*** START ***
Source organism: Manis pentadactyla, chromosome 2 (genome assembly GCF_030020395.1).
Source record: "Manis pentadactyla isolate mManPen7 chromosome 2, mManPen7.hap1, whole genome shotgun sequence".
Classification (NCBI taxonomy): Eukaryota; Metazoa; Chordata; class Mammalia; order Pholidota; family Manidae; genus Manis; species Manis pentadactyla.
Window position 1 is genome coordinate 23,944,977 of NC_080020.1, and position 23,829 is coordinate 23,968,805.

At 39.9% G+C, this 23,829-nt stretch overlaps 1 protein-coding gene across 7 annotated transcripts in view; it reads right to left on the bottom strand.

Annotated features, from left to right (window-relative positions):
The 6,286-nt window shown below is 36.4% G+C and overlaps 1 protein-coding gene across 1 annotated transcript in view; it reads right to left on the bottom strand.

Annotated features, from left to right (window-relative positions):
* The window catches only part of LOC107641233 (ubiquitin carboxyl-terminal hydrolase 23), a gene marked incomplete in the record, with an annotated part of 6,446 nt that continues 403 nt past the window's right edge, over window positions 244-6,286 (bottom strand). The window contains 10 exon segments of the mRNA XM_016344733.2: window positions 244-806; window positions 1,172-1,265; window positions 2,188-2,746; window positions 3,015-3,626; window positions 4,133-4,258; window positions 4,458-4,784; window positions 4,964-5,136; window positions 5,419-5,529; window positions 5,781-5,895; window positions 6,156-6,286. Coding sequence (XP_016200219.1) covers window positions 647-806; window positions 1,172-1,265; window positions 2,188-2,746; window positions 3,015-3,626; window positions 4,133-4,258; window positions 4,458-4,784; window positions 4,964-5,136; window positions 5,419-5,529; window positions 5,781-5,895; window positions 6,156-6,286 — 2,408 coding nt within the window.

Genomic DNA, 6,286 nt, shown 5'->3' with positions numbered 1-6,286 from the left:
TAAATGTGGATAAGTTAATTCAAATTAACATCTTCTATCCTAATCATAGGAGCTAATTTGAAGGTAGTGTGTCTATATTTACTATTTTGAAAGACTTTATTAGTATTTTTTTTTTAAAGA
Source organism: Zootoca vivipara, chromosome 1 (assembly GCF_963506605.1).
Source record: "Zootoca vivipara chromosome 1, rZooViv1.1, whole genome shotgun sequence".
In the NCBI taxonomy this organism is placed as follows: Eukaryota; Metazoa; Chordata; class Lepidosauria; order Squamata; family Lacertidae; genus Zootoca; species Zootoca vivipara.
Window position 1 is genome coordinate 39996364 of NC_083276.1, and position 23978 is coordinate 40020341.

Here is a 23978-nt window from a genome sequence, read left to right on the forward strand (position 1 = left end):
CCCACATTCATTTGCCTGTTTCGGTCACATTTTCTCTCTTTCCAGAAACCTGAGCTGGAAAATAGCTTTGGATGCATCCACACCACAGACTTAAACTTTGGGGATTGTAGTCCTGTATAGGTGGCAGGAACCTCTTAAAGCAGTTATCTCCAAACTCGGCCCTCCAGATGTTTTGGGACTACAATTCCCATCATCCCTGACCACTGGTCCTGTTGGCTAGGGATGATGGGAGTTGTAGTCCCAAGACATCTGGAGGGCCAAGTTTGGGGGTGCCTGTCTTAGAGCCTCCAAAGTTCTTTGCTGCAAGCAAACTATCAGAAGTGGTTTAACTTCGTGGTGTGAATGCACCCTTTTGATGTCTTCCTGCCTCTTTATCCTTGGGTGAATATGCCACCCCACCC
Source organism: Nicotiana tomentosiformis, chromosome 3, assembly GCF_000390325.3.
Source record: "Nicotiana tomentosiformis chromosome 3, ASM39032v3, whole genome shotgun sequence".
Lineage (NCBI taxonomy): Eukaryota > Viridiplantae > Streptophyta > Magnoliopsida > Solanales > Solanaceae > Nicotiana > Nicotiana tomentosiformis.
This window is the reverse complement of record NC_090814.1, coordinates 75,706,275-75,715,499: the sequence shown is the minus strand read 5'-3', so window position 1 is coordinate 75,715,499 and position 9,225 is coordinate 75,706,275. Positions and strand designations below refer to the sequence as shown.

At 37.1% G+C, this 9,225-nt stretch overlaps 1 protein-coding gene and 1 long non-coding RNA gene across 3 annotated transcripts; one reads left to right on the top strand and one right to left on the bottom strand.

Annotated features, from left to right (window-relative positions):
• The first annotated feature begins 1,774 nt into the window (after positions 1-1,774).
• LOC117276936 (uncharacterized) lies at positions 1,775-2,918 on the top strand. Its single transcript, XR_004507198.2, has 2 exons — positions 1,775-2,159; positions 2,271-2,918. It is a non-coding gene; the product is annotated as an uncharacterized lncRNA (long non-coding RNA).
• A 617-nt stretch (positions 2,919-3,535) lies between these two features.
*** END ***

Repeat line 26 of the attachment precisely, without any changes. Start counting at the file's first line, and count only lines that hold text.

• A 617-nt stretch (positions 2,919-3,535) lies between these two features.